Kelly E Lyons and Rajesh Pahwa

Department of Neurology, University of Kansas Medical Center, Kansas City, Kansas, U.S.A.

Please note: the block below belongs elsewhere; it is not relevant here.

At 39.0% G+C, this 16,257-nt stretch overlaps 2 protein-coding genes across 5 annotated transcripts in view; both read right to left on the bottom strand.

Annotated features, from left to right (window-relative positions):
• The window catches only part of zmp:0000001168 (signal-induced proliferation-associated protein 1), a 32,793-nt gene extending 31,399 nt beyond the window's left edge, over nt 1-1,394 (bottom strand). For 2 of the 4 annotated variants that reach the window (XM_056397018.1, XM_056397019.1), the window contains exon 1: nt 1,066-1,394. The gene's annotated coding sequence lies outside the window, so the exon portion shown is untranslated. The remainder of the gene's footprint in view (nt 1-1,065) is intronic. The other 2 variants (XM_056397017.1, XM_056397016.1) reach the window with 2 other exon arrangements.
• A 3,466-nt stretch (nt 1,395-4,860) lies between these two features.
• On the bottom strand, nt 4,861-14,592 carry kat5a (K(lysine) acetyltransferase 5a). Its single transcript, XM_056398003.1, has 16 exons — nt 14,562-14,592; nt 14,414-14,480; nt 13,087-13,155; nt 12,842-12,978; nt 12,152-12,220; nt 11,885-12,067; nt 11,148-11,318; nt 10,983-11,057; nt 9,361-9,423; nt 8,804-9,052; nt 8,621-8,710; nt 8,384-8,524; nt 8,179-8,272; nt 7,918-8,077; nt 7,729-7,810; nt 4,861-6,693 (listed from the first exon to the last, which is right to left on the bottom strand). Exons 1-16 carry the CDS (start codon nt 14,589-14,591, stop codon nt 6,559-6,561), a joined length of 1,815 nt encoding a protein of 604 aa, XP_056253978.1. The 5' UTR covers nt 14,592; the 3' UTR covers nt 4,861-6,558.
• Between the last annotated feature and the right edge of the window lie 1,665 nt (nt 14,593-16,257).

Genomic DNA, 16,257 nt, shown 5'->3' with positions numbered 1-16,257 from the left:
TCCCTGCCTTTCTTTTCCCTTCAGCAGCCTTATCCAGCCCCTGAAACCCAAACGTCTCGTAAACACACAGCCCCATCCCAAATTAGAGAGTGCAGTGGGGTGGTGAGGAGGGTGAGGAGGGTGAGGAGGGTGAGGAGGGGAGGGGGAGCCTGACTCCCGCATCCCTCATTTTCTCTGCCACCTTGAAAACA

Stereotactic surgeries for movement disorders were introduced in the late 1940s (1-3) but were not widely accepted due to significant morbidity, mortality, and limited knowledge of the appropriate target for symptomatic benefit. With advances in pharmacological therapy, particularly the availability of levodopa, these surgeries were rarely performed for Parkinson's disease (PD) until the late 1980s (4). Based on the limitations of drug treatments for PD, and a better understanding of the physiology and circuitry of the basal ganglia there has been a marked increase in the use of surgical treatments for PD. In addition, advances in surgical techniques, neu-roimaging, and improved electrophysiological recordings allow stereotactic procedures to be done more accurately leading to reduced morbidity. Deep brain stimulation (DBS) has largely replaced lesion surgery as the preferred procedure for PD. There are currently three targets for DBS in PD: the ventral intermediate (VIM) nucleus of the thalamus, the globus pallidus interna (GPi), and the subthalamic nucleus (STN).

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